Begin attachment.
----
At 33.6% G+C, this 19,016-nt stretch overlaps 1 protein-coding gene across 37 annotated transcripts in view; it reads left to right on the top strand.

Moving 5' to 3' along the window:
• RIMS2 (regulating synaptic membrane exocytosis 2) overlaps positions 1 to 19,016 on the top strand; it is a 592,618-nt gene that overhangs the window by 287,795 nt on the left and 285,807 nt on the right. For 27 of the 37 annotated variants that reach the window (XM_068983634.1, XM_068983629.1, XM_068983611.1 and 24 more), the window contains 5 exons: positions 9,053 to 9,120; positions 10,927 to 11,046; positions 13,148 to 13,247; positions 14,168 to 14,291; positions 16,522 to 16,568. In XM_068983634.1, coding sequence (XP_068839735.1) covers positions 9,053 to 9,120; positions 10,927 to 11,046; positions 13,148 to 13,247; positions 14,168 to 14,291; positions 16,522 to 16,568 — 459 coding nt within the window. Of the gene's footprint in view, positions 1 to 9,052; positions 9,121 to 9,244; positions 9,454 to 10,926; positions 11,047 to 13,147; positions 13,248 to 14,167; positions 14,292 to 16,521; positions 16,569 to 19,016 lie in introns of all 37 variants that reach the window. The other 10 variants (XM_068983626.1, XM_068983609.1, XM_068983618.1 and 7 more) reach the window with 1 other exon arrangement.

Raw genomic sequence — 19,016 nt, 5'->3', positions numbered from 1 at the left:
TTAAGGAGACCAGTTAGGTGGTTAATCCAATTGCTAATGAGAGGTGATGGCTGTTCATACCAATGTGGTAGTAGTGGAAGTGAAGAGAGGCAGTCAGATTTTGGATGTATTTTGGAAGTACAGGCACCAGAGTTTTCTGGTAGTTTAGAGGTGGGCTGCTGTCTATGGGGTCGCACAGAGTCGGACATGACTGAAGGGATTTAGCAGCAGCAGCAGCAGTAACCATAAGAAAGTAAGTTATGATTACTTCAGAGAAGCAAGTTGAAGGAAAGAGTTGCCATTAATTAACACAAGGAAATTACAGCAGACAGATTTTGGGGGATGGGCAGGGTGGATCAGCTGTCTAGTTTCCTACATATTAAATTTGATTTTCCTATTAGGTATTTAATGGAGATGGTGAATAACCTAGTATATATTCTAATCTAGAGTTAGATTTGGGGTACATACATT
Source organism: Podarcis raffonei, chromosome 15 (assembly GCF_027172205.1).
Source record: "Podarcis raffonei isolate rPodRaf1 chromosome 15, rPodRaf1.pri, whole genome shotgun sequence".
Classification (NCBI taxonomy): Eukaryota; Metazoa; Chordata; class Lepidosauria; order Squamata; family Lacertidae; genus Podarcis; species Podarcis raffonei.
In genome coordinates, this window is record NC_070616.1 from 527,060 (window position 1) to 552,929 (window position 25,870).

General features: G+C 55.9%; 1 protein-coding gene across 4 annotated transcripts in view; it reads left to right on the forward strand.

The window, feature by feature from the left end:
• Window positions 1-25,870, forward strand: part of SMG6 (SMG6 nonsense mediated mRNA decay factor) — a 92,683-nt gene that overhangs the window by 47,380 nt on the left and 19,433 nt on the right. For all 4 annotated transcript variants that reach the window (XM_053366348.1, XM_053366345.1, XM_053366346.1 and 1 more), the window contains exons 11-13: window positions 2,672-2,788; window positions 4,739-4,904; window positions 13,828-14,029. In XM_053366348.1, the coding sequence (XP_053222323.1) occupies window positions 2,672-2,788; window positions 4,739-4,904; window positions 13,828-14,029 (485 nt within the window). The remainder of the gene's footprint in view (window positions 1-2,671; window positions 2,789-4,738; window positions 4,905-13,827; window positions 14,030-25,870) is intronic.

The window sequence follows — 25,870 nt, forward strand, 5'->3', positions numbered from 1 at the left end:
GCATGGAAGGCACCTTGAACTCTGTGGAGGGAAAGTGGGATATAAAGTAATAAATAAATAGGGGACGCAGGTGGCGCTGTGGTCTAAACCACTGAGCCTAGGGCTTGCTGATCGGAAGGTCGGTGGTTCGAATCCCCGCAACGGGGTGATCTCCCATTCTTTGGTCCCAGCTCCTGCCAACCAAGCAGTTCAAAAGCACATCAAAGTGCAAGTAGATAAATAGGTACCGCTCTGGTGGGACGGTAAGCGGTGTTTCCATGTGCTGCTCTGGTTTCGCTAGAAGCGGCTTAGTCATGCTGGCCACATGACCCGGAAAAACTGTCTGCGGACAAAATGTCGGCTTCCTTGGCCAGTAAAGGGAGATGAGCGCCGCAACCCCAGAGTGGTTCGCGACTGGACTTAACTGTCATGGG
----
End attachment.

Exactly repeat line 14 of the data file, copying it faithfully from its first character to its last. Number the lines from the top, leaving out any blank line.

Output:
GCATGGAAGGCACCTTGAACTCTGTGGAGGGAAAGTGGGATATAAAGTAATAAATAAATAGGGGACGCAGGTGGCGCTGTGGTCTAAACCACTGAGCCTAGGGCTTGCTGATCGGAAGGTCGGTGGTTCGAATCCCCGCAACGGGGTGATCTCCCATTCTTTGGTCCCAGCTCCTGCCAACCAAGCAGTTCAAAAGCACATCAAAGTGCAAGTAGATAAATAGGTACCGCTCTGGTGGGACGGTAAGCGGTGTTTCCATGTGCTGCTCTGGTTTCGCTAGAAGCGGCTTAGTCATGCTGGCCACATGACCCGGAAAAACTGTCTGCGGACAAAATGTCGGCTTCCTTGGCCAGTAAAGGGAGATGAGCGCCGCAACCCCAGAGTGGTTCGCGACTGGACTTAACTGTCATGGG